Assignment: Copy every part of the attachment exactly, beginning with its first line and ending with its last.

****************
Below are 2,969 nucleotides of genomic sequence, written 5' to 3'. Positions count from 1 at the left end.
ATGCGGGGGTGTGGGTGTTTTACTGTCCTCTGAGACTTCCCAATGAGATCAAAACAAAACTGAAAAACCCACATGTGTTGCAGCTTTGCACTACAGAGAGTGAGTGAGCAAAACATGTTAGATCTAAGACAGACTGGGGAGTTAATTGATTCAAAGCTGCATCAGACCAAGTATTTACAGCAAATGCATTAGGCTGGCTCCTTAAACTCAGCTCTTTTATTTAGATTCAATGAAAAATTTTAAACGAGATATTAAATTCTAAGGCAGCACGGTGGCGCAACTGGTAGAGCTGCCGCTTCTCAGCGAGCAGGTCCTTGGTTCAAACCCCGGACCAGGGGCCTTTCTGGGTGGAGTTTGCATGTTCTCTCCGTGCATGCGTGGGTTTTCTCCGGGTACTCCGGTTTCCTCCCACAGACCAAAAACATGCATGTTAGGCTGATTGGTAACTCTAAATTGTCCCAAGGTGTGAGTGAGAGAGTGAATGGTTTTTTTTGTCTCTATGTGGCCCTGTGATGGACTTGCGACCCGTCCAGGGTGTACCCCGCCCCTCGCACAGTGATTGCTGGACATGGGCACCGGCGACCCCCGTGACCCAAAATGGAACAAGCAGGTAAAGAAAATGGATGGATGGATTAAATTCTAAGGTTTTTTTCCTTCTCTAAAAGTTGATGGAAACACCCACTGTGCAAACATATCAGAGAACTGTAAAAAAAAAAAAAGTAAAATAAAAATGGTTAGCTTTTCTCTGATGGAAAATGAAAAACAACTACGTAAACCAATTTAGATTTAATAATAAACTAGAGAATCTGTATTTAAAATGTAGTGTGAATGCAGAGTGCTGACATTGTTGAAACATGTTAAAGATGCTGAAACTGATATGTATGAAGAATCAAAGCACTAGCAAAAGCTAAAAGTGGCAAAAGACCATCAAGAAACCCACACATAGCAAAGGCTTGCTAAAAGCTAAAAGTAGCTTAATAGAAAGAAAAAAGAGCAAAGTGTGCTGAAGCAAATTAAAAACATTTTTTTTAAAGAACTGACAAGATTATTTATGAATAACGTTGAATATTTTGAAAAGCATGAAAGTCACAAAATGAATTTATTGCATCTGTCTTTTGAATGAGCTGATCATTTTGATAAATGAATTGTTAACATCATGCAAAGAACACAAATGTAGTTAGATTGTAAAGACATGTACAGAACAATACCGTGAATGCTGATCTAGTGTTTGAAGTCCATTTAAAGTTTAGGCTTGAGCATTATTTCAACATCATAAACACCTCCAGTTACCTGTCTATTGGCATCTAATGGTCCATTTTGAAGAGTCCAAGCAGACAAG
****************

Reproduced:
Below are 2,969 nucleotides of genomic sequence, written 5' to 3'. Positions count from 1 at the left end.
ATGCGGGGGTGTGGGTGTTTTACTGTCCTCTGAGACTTCCCAATGAGATCAAAACAAAACTGAAAAACCCACATGTGTTGCAGCTTTGCACTACAGAGAGTGAGTGAGCAAAACATGTTAGATCTAAGACAGACTGGGGAGTTAATTGATTCAAAGCTGCATCAGACCAAGTATTTACAGCAAATGCATTAGGCTGGCTCCTTAAACTCAGCTCTTTTATTTAGATTCAATGAAAAATTTTAAACGAGATATTAAATTCTAAGGCAGCACGGTGGCGCAACTGGTAGAGCTGCCGCTTCTCAGCGAGCAGGTCCTTGGTTCAAACCCCGGACCAGGGGCCTTTCTGGGTGGAGTTTGCATGTTCTCTCCGTGCATGCGTGGGTTTTCTCCGGGTACTCCGGTTTCCTCCCACAGACCAAAAACATGCATGTTAGGCTGATTGGTAACTCTAAATTGTCCCAAGGTGTGAGTGAGAGAGTGAATGGTTTTTTTTGTCTCTATGTGGCCCTGTGATGGACTTGCGACCCGTCCAGGGTGTACCCCGCCCCTCGCACAGTGATTGCTGGACATGGGCACCGGCGACCCCCGTGACCCAAAATGGAACAAGCAGGTAAAGAAAATGGATGGATGGATTAAATTCTAAGGTTTTTTTCCTTCTCTAAAAGTTGATGGAAACACCCACTGTGCAAACATATCAGAGAACTGTAAAAAAAAAAAAAGTAAAATAAAAATGGTTAGCTTTTCTCTGATGGAAAATGAAAAACAACTACGTAAACCAATTTAGATTTAATAATAAACTAGAGAATCTGTATTTAAAATGTAGTGTGAATGCAGAGTGCTGACATTGTTGAAACATGTTAAAGATGCTGAAACTGATATGTATGAAGAATCAAAGCACTAGCAAAAGCTAAAAGTGGCAAAAGACCATCAAGAAACCCACACATAGCAAAGGCTTGCTAAAAGCTAAAAGTAGCTTAATAGAAAGAAAAAAGAGCAAAGTGTGCTGAAGCAAATTAAAAACATTTTTTTTAAAGAACTGACAAGATTATTTATGAATAACGTTGAATATTTTGAAAAGCATGAAAGTCACAAAATGAATTTATTGCATCTGTCTTTTGAATGAGCTGATCATTTTGATAAATGAATTGTTAACATCATGCAAAGAACACAAATGTAGTTAGATTGTAAAGACATGTACAGAACAATACCGTGAATGCTGATCTAGTGTTTGAAGTCCATTTAAAGTTTAGGCTTGAGCATTATTTCAACATCATAAACACCTCCAGTTACCTGTCTATTGGCATCTAATGGTCCATTTTGAAGAGTCCAAGCAGACAAG